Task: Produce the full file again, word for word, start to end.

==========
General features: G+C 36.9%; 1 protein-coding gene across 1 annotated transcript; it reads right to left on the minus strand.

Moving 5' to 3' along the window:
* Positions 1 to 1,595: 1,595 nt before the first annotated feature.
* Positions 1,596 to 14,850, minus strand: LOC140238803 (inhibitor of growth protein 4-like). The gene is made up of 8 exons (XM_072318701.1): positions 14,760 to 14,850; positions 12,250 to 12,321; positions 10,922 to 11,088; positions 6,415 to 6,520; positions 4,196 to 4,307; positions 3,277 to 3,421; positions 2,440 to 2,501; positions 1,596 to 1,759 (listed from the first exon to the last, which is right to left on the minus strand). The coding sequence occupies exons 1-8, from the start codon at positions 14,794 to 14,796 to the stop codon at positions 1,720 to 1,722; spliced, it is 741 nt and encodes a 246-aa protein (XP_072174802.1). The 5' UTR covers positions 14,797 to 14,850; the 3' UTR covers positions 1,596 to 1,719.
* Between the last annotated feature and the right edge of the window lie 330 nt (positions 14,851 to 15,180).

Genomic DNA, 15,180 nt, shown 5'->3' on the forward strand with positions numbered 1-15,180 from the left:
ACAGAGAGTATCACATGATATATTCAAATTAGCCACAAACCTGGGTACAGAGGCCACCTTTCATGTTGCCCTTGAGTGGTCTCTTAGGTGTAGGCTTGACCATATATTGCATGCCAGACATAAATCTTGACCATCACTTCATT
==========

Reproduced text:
General features: G+C 36.9%; 1 protein-coding gene across 1 annotated transcript; it reads right to left on the minus strand.

Moving 5' to 3' along the window:
* Positions 1 to 1,595: 1,595 nt before the first annotated feature.
* Positions 1,596 to 14,850, minus strand: LOC140238803 (inhibitor of growth protein 4-like). The gene is made up of 8 exons (XM_072318701.1): positions 14,760 to 14,850; positions 12,250 to 12,321; positions 10,922 to 11,088; positions 6,415 to 6,520; positions 4,196 to 4,307; positions 3,277 to 3,421; positions 2,440 to 2,501; positions 1,596 to 1,759 (listed from the first exon to the last, which is right to left on the minus strand). The coding sequence occupies exons 1-8, from the start codon at positions 14,794 to 14,796 to the stop codon at positions 1,720 to 1,722; spliced, it is 741 nt and encodes a 246-aa protein (XP_072174802.1). The 5' UTR covers positions 14,797 to 14,850; the 3' UTR covers positions 1,596 to 1,719.
* Between the last annotated feature and the right edge of the window lie 330 nt (positions 14,851 to 15,180).

Genomic DNA, 15,180 nt, shown 5'->3' on the forward strand with positions numbered 1-15,180 from the left:
ACAGAGAGTATCACATGATATATTCAAATTAGCCACAAACCTGGGTACAGAGGCCACCTTTCATGTTGCCCTTGAGTGGTCTCTTAGGTGTAGGCTTGACCATATATTGCATGCCAGACATAAATCTTGACCATCACTTCATT